Guns, Grit & A Guffawing Good Time: A Review of The Sisters Brothers


There are rare literary lottery moments when there comes a book so captivating, so entertaining, so utterly can’t-put-done worthy that I not only want to shout about it from the rooftops, but feel compelled to. Even before I finished trekking my eyes from cover to cover, delighted by following the adventures and misadventures of Eli and Charlie, I thought:  “It is now my sworn duty to tell others about this fantastic piece of literature.” The Sisters Brothers by Patrick deWitt is that book.

Of course, I’m not the first bibliophile to notice the greatness of The Sisters Brothers. In 2011 it was shortlisted for the Man Booker Prize and the Scotiabank Giller Prize; it won the Rogers Writers’ Trust Fiction Prize and was declared a winner at the Governor General’s Literary Awards. In 2012 it continued its form and was shortlisted for the Walter Scott Prize, won the Stephen Leacock Medal for humour writing and won Best Fiction at the Canadian Booksellers Association Libris Awards.

So it’s not as though it is without praise. In fact, I’m pretty late to the party. Even still, I wish to gush about it further.

Here is where I give the disclaimer that the following may contain minor spoilers; not necessarily those of plot, but those of mood and character, which sometimes end up being more important, revealing and gratifying in the long run.

The novel opens with our ruminating narrator Eli Sisters talking about the problem with his and his brother’s horses. I was laughing audibly by page two, but almost felt guilty. Was this supposed to be a straightforward comedy? The dialogue was hilarious with its nineteenth-century vocabulary yet still managed to be succinctly genuine. If you laughed, it made sense to be laughing. If you didn’t, it seemed that would be normal as well. In either case, Eli could describe paint dry or grass grow and it would be a joy to read.

“Your laughter is like cool water to me,” I said. I felt my heart sob at these strange words, and it would not have been hard to summon tears: Strange. “You are so serious all of a sudden,” she told me. “I am not any one thing,” I said.

The Sisters brothers are known killers-for-fire on the trail of their latest mark, Hermann Kermit Warm, a man who has wronged their employer The Commodore. The book follows their travels from Oregon City to San Francisco, with each chapter being its own fantastic vignette. Each one finds the brothers getting into and out of some sort of trouble, dealing with consternation from fellow travelers and the perpetual unease of siblings.

Throughout it all are terrific instances of western tropes, satirical and serious both, melded together with Eli’s philosophical narrative tone. The younger and more rotund of the Sisters brothers is a poetic storyteller and in this bitingly funny and bloody tale there are plenty of sections touched with sporadic showings of humanity. There are quotes that made me pause reading to reflect on life, nature, love, cruelty, passion and duty, all without feeling detracted from the story. deWitt makes it fit together and it flows gloriously. After reading a hundred pages or so I wished the novel would just continue indefinitely and become a part of my daily routine. And when I did finish, I didn’t feel empty and sad as I thought I might, but completely thankful that I finally decided to dive into this after years of waiting.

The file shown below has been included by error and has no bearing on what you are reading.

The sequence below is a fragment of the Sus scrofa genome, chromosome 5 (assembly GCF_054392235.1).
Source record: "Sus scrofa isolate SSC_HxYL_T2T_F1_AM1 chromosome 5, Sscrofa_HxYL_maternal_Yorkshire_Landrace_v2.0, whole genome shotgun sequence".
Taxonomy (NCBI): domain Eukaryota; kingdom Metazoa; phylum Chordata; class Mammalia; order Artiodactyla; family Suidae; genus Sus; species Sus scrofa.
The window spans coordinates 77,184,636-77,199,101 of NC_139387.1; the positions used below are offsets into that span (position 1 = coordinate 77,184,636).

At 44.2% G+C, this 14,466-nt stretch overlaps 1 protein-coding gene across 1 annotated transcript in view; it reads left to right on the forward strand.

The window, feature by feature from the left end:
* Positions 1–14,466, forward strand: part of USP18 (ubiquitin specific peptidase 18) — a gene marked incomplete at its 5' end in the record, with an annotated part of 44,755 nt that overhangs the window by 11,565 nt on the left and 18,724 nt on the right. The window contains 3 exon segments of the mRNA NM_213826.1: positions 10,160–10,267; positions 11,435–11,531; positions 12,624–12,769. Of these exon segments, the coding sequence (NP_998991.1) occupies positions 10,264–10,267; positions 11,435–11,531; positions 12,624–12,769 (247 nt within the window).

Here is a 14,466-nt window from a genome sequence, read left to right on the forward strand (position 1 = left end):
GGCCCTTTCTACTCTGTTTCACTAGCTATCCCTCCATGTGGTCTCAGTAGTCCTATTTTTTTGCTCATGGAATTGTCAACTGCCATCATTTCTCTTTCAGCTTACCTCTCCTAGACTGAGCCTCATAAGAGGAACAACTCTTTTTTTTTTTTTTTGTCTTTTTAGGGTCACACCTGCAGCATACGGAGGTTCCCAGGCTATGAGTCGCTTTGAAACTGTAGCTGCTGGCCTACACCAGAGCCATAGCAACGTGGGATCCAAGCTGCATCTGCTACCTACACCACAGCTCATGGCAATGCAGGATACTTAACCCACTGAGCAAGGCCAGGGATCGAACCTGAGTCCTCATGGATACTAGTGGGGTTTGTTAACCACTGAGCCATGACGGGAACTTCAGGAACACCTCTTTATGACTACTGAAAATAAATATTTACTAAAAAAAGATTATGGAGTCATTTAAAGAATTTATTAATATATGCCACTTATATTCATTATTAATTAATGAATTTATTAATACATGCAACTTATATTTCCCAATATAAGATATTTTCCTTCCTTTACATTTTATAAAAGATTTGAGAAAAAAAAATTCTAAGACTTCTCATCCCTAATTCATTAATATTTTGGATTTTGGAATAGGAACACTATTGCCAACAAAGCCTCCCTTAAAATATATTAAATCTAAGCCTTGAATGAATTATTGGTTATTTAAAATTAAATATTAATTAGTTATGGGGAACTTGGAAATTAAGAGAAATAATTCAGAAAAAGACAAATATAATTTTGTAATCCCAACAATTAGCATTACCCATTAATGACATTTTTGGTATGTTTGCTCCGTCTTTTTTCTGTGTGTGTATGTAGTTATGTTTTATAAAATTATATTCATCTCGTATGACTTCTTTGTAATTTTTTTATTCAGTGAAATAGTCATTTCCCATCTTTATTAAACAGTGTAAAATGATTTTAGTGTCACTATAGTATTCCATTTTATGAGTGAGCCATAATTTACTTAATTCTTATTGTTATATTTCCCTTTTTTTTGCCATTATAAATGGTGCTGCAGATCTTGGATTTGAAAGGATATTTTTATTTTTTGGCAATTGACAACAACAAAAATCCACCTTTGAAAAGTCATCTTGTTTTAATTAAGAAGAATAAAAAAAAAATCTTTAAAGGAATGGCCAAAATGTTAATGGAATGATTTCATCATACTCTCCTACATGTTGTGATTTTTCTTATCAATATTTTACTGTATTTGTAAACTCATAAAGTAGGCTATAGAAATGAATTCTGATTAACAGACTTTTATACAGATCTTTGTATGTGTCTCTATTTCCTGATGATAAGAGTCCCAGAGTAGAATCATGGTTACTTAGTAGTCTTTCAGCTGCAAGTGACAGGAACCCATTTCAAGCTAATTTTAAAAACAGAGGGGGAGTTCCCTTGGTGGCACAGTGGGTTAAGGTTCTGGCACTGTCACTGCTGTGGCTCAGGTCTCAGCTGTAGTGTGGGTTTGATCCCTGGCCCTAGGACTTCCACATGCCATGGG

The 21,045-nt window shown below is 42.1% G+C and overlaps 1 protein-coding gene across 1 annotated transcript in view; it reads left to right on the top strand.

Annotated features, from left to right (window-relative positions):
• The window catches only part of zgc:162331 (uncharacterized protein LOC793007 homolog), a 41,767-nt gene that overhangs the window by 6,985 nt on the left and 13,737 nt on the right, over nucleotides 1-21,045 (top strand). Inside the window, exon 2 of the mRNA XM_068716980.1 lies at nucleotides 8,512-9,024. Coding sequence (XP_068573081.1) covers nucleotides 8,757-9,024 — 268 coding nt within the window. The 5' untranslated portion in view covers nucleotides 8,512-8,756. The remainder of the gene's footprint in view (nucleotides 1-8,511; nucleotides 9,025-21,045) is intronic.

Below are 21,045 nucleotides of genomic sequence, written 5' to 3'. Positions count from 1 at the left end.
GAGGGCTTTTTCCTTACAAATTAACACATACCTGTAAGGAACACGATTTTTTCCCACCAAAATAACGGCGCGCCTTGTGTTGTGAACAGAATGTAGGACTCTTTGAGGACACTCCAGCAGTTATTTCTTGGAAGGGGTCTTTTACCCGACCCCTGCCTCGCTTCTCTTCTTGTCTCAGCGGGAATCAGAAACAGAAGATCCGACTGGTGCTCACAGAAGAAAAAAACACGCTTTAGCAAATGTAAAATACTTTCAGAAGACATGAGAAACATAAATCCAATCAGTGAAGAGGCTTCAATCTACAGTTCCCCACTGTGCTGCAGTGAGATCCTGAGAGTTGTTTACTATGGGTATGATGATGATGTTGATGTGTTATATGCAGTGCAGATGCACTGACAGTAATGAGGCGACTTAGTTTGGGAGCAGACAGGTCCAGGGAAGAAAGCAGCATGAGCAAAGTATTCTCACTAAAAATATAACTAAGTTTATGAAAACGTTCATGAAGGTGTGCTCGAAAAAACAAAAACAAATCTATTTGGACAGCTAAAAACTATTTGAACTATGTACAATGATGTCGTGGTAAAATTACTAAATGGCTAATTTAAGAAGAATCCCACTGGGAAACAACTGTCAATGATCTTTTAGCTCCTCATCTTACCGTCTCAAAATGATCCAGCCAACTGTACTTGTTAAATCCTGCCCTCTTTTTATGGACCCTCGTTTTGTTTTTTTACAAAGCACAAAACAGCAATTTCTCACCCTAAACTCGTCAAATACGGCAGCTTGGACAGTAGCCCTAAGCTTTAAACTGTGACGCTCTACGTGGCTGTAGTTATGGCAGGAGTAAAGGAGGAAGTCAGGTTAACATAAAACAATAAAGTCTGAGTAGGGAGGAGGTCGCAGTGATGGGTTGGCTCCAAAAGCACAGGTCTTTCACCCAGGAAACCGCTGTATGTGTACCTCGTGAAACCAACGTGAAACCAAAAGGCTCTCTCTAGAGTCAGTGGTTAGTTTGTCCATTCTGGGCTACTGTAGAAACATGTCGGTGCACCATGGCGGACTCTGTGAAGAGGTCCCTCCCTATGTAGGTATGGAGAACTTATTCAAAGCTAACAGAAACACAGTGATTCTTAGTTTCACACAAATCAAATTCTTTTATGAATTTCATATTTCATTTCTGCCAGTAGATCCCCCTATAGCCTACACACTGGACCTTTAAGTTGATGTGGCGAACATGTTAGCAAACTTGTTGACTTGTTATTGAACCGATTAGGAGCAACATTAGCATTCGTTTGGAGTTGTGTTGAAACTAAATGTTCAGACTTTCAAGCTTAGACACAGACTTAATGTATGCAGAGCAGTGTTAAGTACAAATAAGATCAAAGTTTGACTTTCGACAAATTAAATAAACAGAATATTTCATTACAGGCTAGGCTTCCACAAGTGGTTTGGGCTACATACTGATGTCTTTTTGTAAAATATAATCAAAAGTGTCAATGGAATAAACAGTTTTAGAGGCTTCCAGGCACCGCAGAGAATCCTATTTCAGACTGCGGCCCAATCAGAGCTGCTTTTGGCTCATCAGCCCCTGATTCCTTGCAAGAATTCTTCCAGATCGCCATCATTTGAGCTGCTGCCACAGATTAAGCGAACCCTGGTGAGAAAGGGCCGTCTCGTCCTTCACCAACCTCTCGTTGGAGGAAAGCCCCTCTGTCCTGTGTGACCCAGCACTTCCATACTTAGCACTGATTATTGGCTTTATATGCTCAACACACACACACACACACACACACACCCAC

The esteemed scribe Patrick deWitt.

The esteemed scribe Patrick deWitt.

So what kind of a novel is The Sisters Brothers? I suppose it’s officially labelled a historical novel, since it occurs in the real world of America, 1851. But stamping it as such and leaving the matter at that would be a gross disservice. It’s also a picaresque western, a comedy of errors, a thoughtful drama, a philosophical musing on life and a fastidious—yet somehow entirely natural—masterclass in exemplary dialogue. It is at times serious and forlorn, other times (potentially in the same sentence) it is outlandishly funny. In short, it’s difficult to say what it is exactly, other than purely brilliant.

If you enjoy any elements of: western grit, Cormac McCarthy, vaudevillian escapades, slapstick humour, bonfire tales, misled capers, Martin & Lewis, tense gunfights, mismatched bravado, brotherly love, senseless violence, silly violence or any sort of amalgamation of the above, then you will very much enjoy this novel.

Please do yourself a favour and go and enjoy it now.

-B.W. Gladney


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